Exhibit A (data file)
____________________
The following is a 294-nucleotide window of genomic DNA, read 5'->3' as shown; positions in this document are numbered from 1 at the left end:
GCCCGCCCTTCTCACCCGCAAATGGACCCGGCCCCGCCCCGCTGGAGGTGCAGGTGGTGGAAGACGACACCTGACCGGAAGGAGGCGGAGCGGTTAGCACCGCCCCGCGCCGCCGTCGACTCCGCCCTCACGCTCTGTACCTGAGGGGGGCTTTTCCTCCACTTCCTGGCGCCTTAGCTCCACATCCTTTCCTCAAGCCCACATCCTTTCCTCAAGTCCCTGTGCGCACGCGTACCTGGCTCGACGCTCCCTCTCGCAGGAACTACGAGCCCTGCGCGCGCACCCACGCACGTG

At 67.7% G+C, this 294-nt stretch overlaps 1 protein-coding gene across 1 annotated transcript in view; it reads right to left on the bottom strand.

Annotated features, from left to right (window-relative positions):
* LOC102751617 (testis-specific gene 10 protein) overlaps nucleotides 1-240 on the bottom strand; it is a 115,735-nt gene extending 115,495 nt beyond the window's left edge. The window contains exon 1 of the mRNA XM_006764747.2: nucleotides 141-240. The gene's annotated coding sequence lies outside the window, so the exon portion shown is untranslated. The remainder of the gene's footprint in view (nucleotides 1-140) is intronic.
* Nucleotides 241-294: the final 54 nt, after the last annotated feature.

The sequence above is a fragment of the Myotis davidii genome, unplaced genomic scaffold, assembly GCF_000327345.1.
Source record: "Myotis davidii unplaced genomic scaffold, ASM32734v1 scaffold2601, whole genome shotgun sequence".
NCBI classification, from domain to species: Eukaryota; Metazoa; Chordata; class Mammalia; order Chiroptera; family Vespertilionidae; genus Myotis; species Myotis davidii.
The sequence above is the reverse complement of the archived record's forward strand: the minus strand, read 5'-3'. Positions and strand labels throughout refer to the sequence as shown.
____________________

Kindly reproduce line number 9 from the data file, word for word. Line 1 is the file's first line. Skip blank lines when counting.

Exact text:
NCBI classification, from domain to species: Eukaryota; Metazoa; Chordata; class Mammalia; order Chiroptera; family Vespertilionidae; genus Myotis; species Myotis davidii.